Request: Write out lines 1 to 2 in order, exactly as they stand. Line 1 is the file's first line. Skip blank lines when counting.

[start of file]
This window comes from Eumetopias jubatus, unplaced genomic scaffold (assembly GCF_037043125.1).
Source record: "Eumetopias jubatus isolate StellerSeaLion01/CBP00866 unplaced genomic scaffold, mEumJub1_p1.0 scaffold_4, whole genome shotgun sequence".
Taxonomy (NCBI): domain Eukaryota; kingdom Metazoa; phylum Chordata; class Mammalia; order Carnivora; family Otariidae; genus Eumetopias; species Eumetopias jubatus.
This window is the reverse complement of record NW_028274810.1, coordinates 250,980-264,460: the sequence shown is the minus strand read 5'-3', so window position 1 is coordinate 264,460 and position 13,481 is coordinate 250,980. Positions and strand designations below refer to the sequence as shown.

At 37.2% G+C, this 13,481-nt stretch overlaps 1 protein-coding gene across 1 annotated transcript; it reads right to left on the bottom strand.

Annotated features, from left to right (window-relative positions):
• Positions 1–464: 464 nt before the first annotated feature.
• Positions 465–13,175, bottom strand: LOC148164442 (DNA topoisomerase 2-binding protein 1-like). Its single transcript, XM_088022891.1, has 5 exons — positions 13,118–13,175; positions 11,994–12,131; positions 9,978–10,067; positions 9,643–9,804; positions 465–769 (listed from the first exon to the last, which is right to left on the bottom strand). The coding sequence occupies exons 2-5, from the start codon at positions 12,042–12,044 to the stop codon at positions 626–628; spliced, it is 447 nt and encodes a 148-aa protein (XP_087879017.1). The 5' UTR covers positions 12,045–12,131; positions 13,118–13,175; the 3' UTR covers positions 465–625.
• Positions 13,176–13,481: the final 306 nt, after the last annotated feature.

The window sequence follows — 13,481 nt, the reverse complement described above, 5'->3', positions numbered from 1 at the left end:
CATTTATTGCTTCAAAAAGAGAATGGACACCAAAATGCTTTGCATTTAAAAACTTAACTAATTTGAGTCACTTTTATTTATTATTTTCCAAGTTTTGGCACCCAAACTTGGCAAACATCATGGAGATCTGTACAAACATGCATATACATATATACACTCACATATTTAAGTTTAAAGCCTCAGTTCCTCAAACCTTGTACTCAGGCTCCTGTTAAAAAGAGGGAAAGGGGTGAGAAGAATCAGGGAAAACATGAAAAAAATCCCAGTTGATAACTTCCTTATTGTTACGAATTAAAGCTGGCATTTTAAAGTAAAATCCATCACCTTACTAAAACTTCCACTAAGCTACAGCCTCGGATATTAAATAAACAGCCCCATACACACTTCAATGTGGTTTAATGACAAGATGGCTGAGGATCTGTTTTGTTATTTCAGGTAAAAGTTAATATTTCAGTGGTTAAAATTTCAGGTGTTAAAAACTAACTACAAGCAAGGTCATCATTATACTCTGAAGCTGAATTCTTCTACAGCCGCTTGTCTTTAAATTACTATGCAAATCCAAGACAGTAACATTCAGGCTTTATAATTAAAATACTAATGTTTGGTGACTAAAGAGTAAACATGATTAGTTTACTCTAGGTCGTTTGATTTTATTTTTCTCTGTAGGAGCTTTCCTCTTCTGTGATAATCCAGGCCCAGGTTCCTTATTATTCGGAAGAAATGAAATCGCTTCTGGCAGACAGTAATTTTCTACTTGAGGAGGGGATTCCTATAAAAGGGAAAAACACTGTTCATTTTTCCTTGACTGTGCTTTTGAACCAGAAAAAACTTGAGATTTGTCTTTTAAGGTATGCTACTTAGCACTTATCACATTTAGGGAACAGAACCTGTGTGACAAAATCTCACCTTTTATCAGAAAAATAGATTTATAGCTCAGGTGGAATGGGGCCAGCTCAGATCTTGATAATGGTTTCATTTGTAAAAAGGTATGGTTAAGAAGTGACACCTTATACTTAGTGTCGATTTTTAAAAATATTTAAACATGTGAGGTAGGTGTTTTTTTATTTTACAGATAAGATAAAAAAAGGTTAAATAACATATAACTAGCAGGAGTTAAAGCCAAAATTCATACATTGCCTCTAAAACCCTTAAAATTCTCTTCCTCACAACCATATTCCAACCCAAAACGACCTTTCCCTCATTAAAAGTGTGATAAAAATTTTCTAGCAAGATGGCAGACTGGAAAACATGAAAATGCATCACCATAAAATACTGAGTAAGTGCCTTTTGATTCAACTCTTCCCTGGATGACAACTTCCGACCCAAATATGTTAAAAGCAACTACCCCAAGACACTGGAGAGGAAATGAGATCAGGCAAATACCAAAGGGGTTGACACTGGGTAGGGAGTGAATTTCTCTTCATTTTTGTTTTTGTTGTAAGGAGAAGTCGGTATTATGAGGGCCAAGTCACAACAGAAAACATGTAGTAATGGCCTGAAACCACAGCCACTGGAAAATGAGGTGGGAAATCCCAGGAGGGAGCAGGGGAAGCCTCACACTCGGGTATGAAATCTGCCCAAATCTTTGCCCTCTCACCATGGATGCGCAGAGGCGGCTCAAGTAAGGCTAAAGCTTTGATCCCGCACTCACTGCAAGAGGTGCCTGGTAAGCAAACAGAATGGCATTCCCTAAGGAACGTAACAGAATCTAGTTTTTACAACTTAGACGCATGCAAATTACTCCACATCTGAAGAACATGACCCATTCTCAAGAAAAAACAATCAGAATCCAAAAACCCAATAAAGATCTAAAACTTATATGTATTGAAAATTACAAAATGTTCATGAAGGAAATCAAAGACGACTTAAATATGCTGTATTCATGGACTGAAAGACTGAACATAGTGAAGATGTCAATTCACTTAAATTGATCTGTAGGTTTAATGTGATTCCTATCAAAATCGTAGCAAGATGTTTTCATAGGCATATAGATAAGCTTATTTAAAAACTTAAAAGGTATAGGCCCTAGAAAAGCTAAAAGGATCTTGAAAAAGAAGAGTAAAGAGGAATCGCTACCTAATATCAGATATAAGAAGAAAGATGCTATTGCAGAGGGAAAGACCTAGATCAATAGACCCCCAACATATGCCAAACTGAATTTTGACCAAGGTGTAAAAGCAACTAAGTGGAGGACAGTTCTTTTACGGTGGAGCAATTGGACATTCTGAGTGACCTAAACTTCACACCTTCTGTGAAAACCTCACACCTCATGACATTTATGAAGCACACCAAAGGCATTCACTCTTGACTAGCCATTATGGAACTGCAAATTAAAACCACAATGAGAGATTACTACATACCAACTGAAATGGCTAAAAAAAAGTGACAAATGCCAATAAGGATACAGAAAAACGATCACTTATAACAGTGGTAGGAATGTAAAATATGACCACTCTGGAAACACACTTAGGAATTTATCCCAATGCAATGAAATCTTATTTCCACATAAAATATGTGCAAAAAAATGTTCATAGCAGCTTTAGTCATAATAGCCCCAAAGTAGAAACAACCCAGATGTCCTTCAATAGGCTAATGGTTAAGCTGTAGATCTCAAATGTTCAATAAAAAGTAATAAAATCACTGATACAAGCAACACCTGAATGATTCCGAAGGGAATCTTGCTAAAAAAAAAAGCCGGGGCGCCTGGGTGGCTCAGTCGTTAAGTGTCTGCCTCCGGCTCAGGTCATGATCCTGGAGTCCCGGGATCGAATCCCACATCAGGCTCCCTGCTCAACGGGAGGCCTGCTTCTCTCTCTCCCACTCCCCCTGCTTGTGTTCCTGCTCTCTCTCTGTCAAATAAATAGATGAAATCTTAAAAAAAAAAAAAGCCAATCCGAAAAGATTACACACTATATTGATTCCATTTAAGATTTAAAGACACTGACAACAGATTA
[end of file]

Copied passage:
This window comes from Eumetopias jubatus, unplaced genomic scaffold (assembly GCF_037043125.1).
Source record: "Eumetopias jubatus isolate StellerSeaLion01/CBP00866 unplaced genomic scaffold, mEumJub1_p1.0 scaffold_4, whole genome shotgun sequence".